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Online dispute resolution helps keep BC’s court system moving efficiently

Justice ministers from across the country met in Halifax this past week to discuss the state of the criminal and civil court systems.

Here at home, Minister of Public Safety and the Solicitor General Mike Morris says they’ve been working on ways to keep cases out of the civil court system where possible.

“Online dispute resolution systems, education systems – there’s online courses that people can take if they’re in a divorce situation or some other type of civil issue.”

The idea is to streamline the dispute process and cut down on wait times. BC is the first jurisdiction in Canada to introduce a civil resolution tribunal that allows strata disputes to be managed online.

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“There’s other ways that we can reduce court times as well and a good example of that in BC is our immediate roadside prohibition program. Instead of going to court with the very technical challenges that impaired driving faces these days, we’ve been able to take about 80% of those right out of the court system.”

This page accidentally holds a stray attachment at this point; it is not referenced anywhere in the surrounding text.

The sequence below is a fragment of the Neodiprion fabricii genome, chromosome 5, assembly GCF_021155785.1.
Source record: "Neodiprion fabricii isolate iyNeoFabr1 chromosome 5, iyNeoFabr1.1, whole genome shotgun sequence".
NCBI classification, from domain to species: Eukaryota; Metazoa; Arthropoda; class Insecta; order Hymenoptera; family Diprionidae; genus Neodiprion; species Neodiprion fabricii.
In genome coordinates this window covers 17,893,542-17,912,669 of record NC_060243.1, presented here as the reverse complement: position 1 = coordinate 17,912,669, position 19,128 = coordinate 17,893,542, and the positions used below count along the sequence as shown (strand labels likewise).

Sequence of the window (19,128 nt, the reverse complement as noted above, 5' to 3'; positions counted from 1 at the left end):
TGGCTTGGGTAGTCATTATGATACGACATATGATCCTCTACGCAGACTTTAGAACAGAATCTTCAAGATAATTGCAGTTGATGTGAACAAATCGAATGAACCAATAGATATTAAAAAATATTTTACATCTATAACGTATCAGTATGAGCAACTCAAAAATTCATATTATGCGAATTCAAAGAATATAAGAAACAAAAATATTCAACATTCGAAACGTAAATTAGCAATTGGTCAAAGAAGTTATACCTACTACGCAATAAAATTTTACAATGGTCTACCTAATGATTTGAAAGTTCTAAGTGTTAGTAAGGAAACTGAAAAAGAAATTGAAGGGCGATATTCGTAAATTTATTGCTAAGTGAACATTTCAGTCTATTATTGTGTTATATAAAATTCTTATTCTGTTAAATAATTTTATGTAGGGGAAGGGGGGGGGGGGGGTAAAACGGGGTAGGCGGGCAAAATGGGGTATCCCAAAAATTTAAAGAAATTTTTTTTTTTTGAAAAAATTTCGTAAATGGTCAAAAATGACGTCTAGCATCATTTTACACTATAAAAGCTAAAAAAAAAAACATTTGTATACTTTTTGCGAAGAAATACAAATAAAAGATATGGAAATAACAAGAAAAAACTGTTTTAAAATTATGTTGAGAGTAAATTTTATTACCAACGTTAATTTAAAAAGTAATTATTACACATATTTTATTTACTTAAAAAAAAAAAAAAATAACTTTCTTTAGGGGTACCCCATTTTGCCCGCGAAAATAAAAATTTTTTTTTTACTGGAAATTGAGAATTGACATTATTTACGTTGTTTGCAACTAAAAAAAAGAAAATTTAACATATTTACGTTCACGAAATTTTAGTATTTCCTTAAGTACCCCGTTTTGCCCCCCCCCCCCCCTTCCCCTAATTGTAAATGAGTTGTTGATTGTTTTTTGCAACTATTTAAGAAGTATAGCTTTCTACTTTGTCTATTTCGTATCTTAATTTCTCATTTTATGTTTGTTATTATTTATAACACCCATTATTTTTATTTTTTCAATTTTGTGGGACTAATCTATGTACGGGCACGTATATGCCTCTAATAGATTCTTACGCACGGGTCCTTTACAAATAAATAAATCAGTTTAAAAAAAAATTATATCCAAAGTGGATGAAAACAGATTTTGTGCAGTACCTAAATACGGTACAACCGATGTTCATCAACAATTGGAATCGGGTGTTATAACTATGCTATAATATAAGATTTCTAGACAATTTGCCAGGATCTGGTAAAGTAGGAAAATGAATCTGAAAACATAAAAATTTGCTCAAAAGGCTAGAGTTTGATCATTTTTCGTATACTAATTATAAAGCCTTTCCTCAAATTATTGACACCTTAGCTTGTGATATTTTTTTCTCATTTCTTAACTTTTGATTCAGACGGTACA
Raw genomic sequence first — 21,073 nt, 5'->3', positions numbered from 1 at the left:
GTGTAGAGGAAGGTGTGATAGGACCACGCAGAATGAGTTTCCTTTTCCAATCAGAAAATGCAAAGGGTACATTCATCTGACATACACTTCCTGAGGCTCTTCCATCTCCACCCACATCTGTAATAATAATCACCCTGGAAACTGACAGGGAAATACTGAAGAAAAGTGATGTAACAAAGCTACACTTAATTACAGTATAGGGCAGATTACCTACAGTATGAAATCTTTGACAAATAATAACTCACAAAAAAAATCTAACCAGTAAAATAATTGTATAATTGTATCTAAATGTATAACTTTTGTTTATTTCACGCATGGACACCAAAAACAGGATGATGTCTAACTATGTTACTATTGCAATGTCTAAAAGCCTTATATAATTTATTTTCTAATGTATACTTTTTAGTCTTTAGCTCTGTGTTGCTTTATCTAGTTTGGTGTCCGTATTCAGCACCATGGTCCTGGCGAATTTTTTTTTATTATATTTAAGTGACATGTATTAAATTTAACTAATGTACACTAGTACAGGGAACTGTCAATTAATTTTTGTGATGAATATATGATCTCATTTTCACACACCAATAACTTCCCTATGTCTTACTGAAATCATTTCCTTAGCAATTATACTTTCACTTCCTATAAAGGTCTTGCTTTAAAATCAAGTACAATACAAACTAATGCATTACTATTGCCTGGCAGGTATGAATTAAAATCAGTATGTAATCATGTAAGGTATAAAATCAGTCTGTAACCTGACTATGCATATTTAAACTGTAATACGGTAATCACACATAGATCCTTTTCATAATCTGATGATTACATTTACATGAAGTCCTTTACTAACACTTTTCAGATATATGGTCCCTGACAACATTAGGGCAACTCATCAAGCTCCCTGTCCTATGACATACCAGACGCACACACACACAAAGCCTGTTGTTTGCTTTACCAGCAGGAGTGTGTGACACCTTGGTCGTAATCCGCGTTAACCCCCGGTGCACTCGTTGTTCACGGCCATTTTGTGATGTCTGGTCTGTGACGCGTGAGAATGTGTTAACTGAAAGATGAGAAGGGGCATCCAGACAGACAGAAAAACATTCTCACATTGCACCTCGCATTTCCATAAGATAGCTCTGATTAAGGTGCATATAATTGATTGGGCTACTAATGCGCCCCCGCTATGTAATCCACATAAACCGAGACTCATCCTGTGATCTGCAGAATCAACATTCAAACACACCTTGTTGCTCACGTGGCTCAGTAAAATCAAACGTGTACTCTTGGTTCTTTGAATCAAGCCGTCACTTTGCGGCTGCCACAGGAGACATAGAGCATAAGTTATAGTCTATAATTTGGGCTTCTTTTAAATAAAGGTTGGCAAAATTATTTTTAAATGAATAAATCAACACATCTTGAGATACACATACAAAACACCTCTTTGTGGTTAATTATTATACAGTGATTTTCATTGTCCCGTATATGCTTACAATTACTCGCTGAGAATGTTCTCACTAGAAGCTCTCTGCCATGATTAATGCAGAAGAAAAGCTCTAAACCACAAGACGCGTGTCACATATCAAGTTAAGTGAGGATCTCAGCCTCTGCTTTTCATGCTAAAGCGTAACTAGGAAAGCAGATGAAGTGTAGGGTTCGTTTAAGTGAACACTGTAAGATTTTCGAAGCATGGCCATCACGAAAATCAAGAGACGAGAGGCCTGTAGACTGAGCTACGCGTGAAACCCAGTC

Morris says roadside driving prohibitions also help reduce deaths due to impaired drivers.

First Nations courts have also been popping up across the province as an alternative to traditional trials.

When asked about when and if we’ll get one in Prince George, Morris said Justice Minister Susan Anton and her ministry are actively pursuing the idea.

“It’s something that her ministry is actively pursuing and there’s a lot of pieces that have to fall together to make that happen. The Chief Provincial Court judge is involved as well as the Justice Ministry. I know they’re actively working on it, I don’t know what stage it’s at but there is a lot of interest.”

Prince George RCMP Superintendent Warren Brown has said he thinks the time has come to move ahead with a First Nations court in the city.

Reforms to reduce delays in the criminal justice system were also discussed but Morris says that’s not too much of an issue in BC.

So far this year, only 12 cases were discontinued due to delay and more than 58 thousand people had criminal cases concluded by the BC Prosecution Service alone.

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